“It’s extremely sad to hear that someone was feeling so isolated and alone […] and ended up resulting in hurting young children,” said Unison’s Jeremy Miller.
LUCAS COUNTY, Ohio — Audio of a 911 call released by authorities brings to light details surrounding an incident Thursday that resulted in two children hospitalized with serious injuries.
Their mother called 911 reporting she had hurt her children with a knife. In the audio, she pleads with the dispatcher for help.
You can hear the mother, 28-year-old Jamesiha Taylor, mention reaching out for help, and saying she wasn’t able to get any.
“I’ve been suicidal for days. I tried calling people. Reaching out. And no one was there but my kids. Nobody,” Taylor told the dispatcher.
Taylor placed the 911 call Thursday evening from outside Franklin Park Mall, admitting to stabbing her two children at their home in Springfield Township.
When authorities arrived at the home, they found a 7-year-old and an 8-year-old, and a scene that the Lucas County sheriff described as “horrific.”
It’s a tragedy that’s hard to comprehend. A mental health professional explains how something like this starts, and how it potentially reaches an outcome like this.
“It’s extremely sad to hear that someone was feeling so isolated and alone that they couldn’t reach out or didn’t feel they had resources to reach out, and ended up resulting in hurting young children,” said Jeremy Miller, the health manager of Residential Services for Substance Use at Unison Health in Toledo.
Miller says the pandemic has caused an influx of people, young and old, seeking help.
“From juveniles who are not getting the socialization that they were getting at school or are struggling with school or don’t maybe have the best home lives,” Miller said. “And also from parents who are really struggling with children, who are at home more often.”
But you don’t have to suffer alone.
Although some mental health care facilities may be stretched thin, Miller says there are other direct ways to contact someone right away.
“Instead of utilizing the community mental health centers. There are now apps that will link you with a licensed therapist in your area,” Miller said.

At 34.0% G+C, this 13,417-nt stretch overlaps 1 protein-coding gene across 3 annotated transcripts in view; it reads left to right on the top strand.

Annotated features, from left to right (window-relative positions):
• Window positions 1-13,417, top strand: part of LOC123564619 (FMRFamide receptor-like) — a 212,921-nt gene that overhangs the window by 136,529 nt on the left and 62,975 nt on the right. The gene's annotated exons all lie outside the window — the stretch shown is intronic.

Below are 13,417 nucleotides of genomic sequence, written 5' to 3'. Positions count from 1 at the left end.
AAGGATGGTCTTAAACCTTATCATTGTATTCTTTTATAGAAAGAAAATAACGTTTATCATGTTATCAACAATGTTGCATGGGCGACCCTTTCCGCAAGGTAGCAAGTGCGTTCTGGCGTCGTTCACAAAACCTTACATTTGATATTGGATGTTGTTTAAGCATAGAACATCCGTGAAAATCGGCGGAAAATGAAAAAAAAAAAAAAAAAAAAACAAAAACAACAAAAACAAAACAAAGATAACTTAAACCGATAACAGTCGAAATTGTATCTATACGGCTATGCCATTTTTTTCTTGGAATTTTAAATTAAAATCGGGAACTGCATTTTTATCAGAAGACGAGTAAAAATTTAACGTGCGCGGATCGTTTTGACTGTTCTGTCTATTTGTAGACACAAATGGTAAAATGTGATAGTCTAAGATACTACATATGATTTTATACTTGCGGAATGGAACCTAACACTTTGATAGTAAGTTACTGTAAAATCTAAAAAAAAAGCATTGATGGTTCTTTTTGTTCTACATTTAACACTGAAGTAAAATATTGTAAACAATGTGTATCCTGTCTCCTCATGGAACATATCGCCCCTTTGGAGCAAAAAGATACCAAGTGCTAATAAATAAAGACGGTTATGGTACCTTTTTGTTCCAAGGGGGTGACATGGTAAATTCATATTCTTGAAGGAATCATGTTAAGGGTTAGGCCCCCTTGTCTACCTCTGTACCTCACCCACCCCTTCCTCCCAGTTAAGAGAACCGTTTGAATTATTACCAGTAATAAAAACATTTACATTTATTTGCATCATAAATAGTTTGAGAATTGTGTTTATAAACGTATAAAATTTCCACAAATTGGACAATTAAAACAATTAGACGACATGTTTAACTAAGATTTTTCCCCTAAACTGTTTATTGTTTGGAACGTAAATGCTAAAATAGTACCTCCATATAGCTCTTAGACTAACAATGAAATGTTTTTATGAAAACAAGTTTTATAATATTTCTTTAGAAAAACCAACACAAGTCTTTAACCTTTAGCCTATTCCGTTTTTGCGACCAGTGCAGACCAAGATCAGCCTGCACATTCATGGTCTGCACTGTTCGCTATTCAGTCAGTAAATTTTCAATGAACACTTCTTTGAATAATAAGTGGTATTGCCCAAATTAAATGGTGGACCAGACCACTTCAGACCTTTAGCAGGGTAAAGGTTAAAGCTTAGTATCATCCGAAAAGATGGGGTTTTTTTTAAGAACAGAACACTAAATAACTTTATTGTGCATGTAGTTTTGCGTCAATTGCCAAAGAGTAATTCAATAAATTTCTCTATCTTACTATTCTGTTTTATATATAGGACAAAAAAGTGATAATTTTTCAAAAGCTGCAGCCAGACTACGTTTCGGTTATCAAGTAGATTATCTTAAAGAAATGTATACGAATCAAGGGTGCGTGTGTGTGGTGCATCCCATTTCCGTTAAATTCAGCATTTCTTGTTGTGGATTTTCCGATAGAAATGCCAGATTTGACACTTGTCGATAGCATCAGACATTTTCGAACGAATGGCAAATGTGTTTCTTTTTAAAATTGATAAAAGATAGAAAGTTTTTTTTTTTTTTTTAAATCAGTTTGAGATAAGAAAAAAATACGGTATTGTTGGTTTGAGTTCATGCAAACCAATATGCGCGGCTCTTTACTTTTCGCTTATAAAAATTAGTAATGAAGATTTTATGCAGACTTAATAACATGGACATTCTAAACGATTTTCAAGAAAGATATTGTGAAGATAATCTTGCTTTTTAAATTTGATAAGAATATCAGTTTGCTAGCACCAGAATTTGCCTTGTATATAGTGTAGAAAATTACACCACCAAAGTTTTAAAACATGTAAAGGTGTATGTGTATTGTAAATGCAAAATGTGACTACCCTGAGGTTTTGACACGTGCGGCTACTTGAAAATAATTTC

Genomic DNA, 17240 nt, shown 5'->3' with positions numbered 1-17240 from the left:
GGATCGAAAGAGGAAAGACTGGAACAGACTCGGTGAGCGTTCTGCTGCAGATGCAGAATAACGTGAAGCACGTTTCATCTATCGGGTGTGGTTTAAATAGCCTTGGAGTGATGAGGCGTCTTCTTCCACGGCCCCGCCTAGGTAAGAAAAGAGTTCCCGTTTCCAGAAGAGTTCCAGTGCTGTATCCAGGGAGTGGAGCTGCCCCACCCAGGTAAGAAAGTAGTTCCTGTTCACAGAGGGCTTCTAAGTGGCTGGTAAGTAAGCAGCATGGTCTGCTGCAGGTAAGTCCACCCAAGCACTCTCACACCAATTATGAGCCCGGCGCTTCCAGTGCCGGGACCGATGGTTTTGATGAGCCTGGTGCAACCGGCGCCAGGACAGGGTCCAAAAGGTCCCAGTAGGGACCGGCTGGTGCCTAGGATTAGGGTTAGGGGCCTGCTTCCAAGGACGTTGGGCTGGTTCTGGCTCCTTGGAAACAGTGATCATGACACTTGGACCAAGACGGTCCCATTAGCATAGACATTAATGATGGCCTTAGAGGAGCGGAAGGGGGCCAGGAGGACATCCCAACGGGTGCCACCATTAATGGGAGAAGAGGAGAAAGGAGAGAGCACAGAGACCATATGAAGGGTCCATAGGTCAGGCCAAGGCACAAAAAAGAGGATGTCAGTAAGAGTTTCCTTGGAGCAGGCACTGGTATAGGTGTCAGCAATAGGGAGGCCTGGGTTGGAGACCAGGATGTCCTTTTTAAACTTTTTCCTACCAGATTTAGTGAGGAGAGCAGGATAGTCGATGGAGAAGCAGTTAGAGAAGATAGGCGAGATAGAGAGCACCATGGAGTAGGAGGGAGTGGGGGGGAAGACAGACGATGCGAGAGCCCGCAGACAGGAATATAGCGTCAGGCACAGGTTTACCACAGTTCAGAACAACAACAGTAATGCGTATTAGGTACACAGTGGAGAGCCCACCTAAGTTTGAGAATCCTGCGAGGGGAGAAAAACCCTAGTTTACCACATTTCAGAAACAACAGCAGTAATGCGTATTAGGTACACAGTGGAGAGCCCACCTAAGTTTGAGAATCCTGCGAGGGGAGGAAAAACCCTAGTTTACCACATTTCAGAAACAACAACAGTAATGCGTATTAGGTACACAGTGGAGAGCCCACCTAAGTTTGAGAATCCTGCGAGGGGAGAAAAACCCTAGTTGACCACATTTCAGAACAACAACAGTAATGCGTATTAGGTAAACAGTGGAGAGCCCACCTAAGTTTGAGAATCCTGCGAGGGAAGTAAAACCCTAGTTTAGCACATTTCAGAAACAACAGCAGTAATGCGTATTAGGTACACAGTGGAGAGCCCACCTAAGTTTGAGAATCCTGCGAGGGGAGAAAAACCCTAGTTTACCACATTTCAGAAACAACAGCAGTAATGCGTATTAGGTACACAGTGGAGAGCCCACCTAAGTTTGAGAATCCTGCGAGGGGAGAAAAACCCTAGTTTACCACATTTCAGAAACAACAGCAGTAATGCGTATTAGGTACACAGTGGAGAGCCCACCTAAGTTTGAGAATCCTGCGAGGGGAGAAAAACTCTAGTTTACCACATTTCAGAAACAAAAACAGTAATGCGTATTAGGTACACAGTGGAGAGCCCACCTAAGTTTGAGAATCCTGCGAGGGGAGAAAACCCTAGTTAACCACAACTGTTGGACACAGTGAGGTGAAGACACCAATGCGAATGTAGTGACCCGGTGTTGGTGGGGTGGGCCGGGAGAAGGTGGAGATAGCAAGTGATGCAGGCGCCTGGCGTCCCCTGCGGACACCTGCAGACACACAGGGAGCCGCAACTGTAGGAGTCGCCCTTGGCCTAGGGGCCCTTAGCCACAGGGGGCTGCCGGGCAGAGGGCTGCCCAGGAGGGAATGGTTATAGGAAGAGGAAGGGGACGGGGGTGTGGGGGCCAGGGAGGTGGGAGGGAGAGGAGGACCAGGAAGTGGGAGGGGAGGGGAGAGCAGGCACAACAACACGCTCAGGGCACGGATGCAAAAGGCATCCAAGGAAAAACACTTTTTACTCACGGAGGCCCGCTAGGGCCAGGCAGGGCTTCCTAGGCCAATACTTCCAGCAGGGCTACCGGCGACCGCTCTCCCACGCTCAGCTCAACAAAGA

The National Alliance on Mental Illness also has free support groups and can link you to other resources locally and nationally.
Signs to look out for include being more agitated than normal, feeling like you are unable to control yourself or feeling like you may do harm to yourself or someone else.
Miller says it’s never too early to reach out to someone for help.
If a situation involves immediate danger to you or a loved one, calling 911 and talking with police may be necessary.
“If all else fails, reach out to the police to say ‘I don’t know what to do here but I know I’m struggling,'” said Miller.
Tell 911 that it is a psychiatric emergency and ask for police officers trained in crisis intervention (CIT).
Miller says you can always reach out to Lucas County Children Services and ask for resources. You can place a call at any time at 419-213-2273.
Resources include the Lucas County Crisis CARE Line at 419-904-CARE (2273).
And he says the national line you can always call is SAMHSA National Hotline at 1-800-662-HELP (4357).
Other options for help include NAMI Greater Toledo Family Navigators, which can provide guidance on how to seek mental wellness. Family Navigators is available at 419-243-1119 M-F from 8 a.m. – 4:30 p.m.
The Lucas County emotional support hotline is available at 419-442-0580 from 8 a.m. to midnight and offers peer support.
If you want to talk to someone and are not in immediate danger, Text “4hope” to 741-741 to be connected to the Ohio Mental Health and Addiction Services Crisis Text Line and a trained counselor within 5 minutes. There is no charge and the information will not show up on your phone bill.